A judge sentenced a former Georgia sheriff to 18 months in federal prison Tuesday following a conviction for allegedly violating the constitutional rights of detainees at the county jail.
In addition to the year and half behind bars, U.S. District Judge Eleanor Ross sentenced former Clayton County Sheriff Victor Hill to six years of supervised release and 100 hours of community service.
"This is a case of first impression in the United States of America. The purchase of a completely legal restraint chair, which is used throughout the United States both in federal, state and municipalities for the first time a sheriff, without any notice that you can be prosecuted, was in fact prosecuted," Hill’s attorney said at a press conference outside the courthouse after the sentencing.
Hill was federally indicted in April 2021 for violating the civil rights of detainees at the Clayton County Jail by strapping them into restraint chairs as punishment. The use of restrain devices are only permitted if it is believed a detainee may cause personal harm to themselves or others.
FOX 5 Atlanta reported that prosecutors showed cell phone video recorded by a former Clayton County Sheriff's Office employee showing Hill’s conversation with a man named Joseph Arnold on Feb. 25, 2020. Arnold was accused of assaulting two women inside a grocery store and was being booked into jail.
"What was you doing in Clayton County that day?" Hill asked Arnold.
"It's a democracy, sir. It's the United States," Arnold responded.
"No, it's not. Not in my county," Hill said, rejecting Arnold assertions of his right "to a fair and speedy trial." "Roll that chair 'round here," Hill ordered deputies. "Roll that chair 'round here."
Prosecutions also showed surveillance video of Hill’s interactions with Glenn Howell on April 27, 2020. Howell, a landscaper, had a dispute with a deputy after work done on his property. The sheriff called the landscaper to intervene, and after the conversation grew heated, Hill allegedly sought a warrant for Howell’s arrest for "harassing communications," FOX 5 reported.
The video shows Howell being processed, and after a conversation with Hill, he’s placed in a waiting restraint chair.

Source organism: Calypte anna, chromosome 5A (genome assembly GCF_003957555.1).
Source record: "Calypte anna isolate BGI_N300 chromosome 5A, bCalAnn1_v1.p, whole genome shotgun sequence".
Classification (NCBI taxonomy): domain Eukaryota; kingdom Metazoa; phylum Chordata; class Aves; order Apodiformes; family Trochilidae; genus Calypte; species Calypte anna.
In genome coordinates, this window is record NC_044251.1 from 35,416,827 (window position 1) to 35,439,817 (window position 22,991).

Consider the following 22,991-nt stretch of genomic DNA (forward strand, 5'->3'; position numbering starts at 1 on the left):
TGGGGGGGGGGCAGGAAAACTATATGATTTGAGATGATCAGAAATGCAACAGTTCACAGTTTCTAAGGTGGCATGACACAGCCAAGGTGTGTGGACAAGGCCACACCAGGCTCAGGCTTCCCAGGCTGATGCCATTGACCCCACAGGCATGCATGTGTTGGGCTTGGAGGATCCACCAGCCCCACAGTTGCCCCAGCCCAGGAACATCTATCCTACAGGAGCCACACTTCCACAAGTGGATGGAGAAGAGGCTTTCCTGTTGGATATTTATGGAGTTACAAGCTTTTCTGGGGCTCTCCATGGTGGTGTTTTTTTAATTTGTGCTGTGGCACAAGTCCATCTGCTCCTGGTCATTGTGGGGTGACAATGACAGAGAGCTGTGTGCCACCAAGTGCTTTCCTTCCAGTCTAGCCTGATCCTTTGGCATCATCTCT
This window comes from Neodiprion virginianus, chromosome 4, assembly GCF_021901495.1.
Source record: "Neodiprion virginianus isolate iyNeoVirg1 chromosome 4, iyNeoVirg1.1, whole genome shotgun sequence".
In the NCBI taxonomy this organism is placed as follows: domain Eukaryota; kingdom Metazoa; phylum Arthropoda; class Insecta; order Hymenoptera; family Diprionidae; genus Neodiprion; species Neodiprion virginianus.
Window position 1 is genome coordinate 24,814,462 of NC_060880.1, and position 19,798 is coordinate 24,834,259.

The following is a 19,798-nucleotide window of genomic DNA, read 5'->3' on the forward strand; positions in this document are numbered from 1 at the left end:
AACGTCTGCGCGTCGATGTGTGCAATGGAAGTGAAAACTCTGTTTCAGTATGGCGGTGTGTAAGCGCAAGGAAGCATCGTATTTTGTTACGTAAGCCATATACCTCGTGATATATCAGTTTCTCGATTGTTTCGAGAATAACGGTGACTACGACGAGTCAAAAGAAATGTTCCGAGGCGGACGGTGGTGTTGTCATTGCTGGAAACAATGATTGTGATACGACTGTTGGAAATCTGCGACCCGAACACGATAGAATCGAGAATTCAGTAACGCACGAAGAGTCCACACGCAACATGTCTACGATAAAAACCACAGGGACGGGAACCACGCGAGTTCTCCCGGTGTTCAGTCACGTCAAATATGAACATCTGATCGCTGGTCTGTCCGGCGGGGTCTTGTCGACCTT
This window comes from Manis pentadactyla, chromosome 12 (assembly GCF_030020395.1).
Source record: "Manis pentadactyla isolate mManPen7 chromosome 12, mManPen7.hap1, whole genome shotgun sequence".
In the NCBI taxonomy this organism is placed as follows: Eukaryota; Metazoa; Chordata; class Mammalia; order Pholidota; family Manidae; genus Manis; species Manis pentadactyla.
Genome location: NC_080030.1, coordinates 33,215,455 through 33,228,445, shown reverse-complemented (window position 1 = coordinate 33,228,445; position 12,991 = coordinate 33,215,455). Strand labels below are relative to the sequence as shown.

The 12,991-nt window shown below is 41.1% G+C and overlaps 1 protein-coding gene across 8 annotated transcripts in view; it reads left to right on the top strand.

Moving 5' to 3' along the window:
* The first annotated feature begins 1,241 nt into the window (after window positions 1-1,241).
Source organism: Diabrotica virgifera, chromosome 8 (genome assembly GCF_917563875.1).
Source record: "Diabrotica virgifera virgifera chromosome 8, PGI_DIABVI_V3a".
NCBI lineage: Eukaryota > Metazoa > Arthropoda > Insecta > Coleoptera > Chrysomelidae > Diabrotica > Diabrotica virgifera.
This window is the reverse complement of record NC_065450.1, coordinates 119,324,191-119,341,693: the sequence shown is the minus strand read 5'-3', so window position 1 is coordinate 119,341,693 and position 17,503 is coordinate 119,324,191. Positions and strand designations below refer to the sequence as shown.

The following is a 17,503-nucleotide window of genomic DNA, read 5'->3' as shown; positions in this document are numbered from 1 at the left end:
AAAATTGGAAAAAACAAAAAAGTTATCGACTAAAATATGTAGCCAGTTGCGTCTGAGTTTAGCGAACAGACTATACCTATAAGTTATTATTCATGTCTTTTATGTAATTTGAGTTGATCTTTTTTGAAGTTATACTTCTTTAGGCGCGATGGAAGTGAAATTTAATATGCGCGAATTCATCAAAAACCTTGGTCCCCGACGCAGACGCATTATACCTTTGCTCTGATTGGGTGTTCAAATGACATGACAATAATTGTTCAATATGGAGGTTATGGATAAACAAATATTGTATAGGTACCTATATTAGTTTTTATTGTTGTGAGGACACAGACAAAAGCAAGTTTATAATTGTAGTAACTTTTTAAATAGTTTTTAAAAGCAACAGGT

Other former detainees testified that Hill left them in the restraint chair for hours, causing them to urinate themselves. Hill was convicted by an Atlanta federal jury in October of six of seven counts of violating the constitutional rights of jail detainees from December 2019 to May 2020.
"It is important to note the judge took into consideration all of the things that Victor Hill did for the community and more specifically at the Clayton County Jail," Hill’s attorney said after the sentencing. "A very important theme that we had in this case that was prosecuted by the Department of Justice – the same Department of Justice that is completely ignoring the use of solitary confinement both in the federal jails here, in local jails, and throughout the United States. The statistics are robust that 8% of federal detainees in this country at some point are in solitary confinement."
"But you don’t see the Department of Justice prosecuting and investigating its own people, just going after what we call a shiny object and that is Victor Hill, who has incredible notoriety and somebody that the community recognizes," the lawyer added. "The fact that he has been singled out, to us still remains somewhat of a disgrace."
The lawyer said he was grateful for the judge’s drastic reduction of the sentence sought by prosecutors, though defense hoped for no time served. The lawyer also promised an appeal.
The Atlanta Journal-Constitution reported that Hill remains popular in Clayton County despite his conviction, as many residents sent in letters pleading for leniency.
According to the newspaper, "Supporters of the defrocked sheriff, however, consider him a hero who remembered to send birthday cards to the elderly and created a strong man persona meant to keep bad guys from crossing into Clayton."
"Detractors, however, portray him as a wanna-be dictator whose antics have deterred economic development in the county for two decades. To them, Hill’s sentencing is the breath of fresh air that has been years in the making," the Journal wrote.